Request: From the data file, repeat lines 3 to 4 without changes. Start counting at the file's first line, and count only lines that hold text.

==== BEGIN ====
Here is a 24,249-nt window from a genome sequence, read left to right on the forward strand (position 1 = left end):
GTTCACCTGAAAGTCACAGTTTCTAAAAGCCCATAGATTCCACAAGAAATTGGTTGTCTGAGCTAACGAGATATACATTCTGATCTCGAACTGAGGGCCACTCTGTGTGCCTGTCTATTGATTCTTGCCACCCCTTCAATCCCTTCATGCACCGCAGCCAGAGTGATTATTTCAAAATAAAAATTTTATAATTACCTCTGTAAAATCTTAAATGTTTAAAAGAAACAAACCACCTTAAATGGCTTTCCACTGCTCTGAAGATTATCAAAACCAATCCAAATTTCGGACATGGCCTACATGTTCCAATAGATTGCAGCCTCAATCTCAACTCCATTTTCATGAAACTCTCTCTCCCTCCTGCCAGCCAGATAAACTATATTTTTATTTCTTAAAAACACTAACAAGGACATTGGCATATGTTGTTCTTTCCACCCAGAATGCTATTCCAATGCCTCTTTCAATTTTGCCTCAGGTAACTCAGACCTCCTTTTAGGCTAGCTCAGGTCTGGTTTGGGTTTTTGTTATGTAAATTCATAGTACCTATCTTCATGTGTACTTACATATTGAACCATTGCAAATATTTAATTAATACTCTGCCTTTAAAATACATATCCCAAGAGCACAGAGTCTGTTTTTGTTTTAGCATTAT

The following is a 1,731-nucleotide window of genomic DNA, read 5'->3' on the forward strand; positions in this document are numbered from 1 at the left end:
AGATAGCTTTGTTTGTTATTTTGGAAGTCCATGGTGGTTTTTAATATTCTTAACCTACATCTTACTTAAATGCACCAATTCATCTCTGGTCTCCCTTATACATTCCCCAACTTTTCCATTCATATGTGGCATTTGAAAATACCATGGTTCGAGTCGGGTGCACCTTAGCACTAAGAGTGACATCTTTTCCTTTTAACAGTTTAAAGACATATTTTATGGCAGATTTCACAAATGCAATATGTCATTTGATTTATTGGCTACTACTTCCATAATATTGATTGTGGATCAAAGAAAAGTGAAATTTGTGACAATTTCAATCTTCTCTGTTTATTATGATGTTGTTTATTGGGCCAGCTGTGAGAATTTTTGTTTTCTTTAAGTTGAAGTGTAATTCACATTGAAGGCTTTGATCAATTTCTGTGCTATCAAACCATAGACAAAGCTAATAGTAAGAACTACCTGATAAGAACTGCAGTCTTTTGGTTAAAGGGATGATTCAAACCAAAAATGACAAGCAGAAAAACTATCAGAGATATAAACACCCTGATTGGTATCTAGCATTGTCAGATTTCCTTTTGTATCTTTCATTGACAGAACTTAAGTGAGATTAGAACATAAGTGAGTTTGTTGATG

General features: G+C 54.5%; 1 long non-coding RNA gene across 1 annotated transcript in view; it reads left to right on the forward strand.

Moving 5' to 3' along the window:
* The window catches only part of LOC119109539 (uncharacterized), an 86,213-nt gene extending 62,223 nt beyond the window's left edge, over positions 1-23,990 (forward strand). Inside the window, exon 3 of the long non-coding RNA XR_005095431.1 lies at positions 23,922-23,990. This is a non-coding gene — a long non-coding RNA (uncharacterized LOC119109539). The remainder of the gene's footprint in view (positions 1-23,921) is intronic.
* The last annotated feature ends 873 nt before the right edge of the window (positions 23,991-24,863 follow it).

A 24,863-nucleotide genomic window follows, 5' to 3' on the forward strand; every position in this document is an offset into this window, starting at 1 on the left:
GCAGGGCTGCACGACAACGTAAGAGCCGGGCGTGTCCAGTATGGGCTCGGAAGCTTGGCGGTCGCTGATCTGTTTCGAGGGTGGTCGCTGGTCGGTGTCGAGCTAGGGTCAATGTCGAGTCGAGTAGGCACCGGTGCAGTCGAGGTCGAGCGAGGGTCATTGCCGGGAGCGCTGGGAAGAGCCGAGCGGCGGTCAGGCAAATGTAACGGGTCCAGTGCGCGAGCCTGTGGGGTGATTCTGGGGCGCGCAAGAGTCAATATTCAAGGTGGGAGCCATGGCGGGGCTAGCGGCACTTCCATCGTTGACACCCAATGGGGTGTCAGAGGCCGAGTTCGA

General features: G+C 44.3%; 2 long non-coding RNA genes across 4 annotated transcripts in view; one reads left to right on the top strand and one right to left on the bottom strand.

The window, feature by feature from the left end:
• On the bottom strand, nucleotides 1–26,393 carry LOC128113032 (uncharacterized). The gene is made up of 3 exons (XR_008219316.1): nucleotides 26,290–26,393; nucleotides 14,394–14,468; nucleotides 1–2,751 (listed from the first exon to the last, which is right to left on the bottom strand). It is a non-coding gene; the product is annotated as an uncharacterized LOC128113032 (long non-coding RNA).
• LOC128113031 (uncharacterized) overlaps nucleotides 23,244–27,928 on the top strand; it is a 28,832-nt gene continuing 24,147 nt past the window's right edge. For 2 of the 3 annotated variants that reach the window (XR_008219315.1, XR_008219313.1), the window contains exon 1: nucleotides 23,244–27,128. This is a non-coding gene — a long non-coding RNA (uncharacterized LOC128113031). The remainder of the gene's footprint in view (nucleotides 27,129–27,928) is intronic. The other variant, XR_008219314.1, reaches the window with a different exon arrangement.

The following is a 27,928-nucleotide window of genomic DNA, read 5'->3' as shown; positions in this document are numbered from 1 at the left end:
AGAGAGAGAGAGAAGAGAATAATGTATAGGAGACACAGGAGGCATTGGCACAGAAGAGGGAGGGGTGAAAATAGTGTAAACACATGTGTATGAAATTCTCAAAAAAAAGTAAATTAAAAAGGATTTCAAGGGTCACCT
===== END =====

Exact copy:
The following is a 1,731-nucleotide window of genomic DNA, read 5'->3' on the forward strand; positions in this document are numbered from 1 at the left end:
AGATAGCTTTGTTTGTTATTTTGGAAGTCCATGGTGGTTTTTAATATTCTTAACCTACATCTTACTTAAATGCACCAATTCATCTCTGGTCTCCCTTATACATTCCCCAACTTTTCCATTCATATGTGGCATTTGAAAATACCATGGTTCGAGTCGGGTGCACCTTAGCACTAAGAGTGACATCTTTTCCTTTTAACAGTTTAAAGACATATTTTATGGCAGATTTCACAAATGCAATATGTCATTTGATTTATTGGCTACTACTTCCATAATATTGATTGTGGATCAAAGAAAAGTGAAATTTGTGACAATTTCAATCTTCTCTGTTTATTATGATGTTGTTTATTGGGCCAGCTGTGAGAATTTTTGTTTTCTTTAAGTTGAAGTGTAATTCACATTGAAGGCTTTGATCAATTTCTGTGCTATCAAACCATAGACAAAGCTAATAGTAAGAACTACCTGATAAGAACTGCAGTCTTTTGGTTAAAGGGATGATTCAAACCAAAAATGACAAGCAGAAAAACTATCAGAGATATAAACACCCTGATTGGTATCTAGCATTGTCAGATTTCCTTTTGTATCTTTCATTGACAGAACTTAAGTGAGATTAGAACATAAGTGAGTTTGTTGATG